How to Catch Mahimahi Fish

How to Catch Mahimahi Fish
Mahimahi, also known as dolphinfish, are often considered to be second to none when it comes to table fare. In addition to providing tasty fillets, mahimahi are also know for their jumping and strong runs when hooked. Mahimahi are caught in deep offshore waters and big bulls can weigh up to 80 pounds. When targeting mahimahi after a long offshore boat run, it pays to have a variety of baits and employ several different techniques to help catch these desirable fish.


Difficulty: Moderate

Things You’ll Need:
  • Light and medium spinning or casting tackle
  • Variety of live and cut bait
  • Artificial lures (jigs, crank baits, feathers)
  • Terminal tackle
Step 1
Target mahimahi by first running far enough offshore until you find sargassum weeds or a flock of feeding birds. Large rafts of sargassum or weedlines are likely habitat for mahimahi. Birds will often be feeding above schools of mahimahi that are attacking baitfish.
Step 2
Rig up a medium sized trolling rod with a feather jig or rigged ballyhoo. Troll up and down the weedline. Mahimahi that are under the weedline will often strike a trolled lure that passes close by their location. Troll around any birds you may see that are feeding.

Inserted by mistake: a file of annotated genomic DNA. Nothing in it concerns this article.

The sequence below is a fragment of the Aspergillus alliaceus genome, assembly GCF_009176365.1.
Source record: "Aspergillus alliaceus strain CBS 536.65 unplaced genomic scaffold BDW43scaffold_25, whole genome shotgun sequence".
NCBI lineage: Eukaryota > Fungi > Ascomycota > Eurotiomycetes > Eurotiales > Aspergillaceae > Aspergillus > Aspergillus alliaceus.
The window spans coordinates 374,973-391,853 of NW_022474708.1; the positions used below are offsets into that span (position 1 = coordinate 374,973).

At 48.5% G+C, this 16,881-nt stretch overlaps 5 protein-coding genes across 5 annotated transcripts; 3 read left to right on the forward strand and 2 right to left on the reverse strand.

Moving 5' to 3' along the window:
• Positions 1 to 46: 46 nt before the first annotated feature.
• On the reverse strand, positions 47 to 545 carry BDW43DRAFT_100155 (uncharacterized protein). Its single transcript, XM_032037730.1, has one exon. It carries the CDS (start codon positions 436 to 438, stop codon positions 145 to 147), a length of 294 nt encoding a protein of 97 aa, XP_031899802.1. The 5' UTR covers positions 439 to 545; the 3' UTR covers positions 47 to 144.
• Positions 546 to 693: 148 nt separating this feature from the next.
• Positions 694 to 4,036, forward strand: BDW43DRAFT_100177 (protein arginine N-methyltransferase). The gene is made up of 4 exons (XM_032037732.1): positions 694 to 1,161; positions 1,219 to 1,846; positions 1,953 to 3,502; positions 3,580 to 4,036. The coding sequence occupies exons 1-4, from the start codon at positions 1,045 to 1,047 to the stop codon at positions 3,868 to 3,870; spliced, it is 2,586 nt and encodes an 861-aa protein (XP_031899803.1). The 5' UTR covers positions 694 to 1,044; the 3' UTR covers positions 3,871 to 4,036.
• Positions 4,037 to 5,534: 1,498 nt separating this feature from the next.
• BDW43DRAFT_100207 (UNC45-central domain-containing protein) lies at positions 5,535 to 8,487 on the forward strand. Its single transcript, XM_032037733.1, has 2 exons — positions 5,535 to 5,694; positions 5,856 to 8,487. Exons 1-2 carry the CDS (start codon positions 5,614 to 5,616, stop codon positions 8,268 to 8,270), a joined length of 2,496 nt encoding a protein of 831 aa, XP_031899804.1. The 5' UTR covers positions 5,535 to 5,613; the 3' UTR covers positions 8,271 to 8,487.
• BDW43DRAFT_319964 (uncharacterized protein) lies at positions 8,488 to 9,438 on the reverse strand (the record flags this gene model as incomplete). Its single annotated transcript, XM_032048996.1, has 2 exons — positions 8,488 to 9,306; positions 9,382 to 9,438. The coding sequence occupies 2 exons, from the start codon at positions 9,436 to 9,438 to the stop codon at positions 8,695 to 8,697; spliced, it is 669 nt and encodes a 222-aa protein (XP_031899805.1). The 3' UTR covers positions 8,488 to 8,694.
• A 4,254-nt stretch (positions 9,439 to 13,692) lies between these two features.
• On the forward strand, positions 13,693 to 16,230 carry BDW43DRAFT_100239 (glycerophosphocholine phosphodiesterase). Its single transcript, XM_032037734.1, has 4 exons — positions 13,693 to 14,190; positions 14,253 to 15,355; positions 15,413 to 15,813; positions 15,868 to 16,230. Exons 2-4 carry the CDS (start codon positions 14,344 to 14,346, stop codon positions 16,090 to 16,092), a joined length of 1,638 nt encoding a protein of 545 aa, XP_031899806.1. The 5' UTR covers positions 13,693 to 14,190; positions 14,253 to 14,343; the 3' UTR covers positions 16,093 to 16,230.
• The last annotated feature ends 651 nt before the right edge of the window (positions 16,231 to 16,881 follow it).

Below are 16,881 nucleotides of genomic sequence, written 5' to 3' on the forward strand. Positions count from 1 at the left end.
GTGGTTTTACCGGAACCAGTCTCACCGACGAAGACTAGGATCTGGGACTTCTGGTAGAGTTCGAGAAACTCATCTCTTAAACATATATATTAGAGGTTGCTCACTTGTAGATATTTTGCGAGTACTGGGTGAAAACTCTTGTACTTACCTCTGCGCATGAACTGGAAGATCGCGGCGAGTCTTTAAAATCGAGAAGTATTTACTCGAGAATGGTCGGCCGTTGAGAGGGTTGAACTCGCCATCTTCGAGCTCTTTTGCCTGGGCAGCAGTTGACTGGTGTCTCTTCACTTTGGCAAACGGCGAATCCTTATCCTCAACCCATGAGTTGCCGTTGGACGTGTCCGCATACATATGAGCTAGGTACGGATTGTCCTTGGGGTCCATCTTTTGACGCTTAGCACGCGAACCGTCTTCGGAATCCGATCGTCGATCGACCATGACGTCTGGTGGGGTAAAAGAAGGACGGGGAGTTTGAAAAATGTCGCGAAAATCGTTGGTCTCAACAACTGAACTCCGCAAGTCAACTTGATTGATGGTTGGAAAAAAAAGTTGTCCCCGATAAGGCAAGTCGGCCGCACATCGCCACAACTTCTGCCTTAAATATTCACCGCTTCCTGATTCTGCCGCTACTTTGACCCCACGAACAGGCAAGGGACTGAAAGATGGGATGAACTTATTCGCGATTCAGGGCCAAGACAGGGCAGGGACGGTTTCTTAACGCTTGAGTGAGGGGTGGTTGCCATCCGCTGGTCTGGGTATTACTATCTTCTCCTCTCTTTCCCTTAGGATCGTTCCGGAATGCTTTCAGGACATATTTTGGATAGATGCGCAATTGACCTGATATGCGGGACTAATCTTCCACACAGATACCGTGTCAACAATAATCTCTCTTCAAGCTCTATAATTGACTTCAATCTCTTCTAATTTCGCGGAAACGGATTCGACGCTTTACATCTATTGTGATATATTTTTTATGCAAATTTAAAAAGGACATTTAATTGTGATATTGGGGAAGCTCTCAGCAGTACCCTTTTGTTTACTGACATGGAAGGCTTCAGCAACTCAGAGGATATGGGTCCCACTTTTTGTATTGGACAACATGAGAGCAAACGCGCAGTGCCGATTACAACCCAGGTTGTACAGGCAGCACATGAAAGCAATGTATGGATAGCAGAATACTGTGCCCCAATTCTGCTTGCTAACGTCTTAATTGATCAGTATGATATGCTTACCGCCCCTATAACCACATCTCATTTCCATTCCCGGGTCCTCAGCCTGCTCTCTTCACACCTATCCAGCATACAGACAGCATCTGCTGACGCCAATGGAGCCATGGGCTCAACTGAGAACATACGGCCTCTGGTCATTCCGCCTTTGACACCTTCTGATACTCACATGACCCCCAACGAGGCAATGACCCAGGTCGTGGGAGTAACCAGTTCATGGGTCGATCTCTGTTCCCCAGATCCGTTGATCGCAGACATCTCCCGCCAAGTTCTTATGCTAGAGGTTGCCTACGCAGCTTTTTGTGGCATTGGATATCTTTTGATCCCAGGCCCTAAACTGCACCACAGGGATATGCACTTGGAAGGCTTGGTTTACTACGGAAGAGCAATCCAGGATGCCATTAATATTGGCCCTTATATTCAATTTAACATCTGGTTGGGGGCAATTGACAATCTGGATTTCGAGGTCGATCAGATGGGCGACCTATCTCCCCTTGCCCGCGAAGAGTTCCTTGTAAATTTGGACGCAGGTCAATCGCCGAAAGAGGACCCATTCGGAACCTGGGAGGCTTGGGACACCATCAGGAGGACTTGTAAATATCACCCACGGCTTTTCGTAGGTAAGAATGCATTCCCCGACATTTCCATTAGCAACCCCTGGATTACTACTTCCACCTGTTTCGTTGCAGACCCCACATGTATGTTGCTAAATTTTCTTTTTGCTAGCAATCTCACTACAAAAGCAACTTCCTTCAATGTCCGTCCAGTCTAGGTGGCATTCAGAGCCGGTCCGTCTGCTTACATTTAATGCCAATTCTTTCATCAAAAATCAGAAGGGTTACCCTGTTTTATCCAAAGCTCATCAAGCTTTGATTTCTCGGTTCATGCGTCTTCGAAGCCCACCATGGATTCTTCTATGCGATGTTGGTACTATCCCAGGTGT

Step 3
While trolling, keep on the lookout for mahimahi. Many times you will be able to see schools or individual fish, especially when you are close to weedlines or floating debris. When fish are spotted, rig up a light or medium spinning rod with a hook and toss cut bait to the fish. Chum with cut bait to help attract and keep the mahimahi close to your boat.
Step 4
Often the mahimahi may refuse to bite. In this case, it pays to have some live bait in the livewell. When a fish is spotted, toss a live pinfish or ballyhoo to the mahimahi. A well presented live bait will often fool a finicky fish, so don't give up until you have tried every technique.

Tips & Warnings

When a fish is hooked, other mahimahi will normally follow. Target these fish before the first fish is landed.
Make sure all tackle is in good shape and the hooks are sharp. A large mahimahi will test your tackle.
Mahimahi can be violent when brought inside the boat, so quickly put any fish in the cooler until they calm down.

Article Written By Daniel Ray

Daniel Ray has been writing for over 15 years. He has been published in "Florida Sportsman" magazine. He holds an FAA airframe and powerplant license and FCC radiotelephone license, and is also a licensed private pilot. He attended the University of South Florida.

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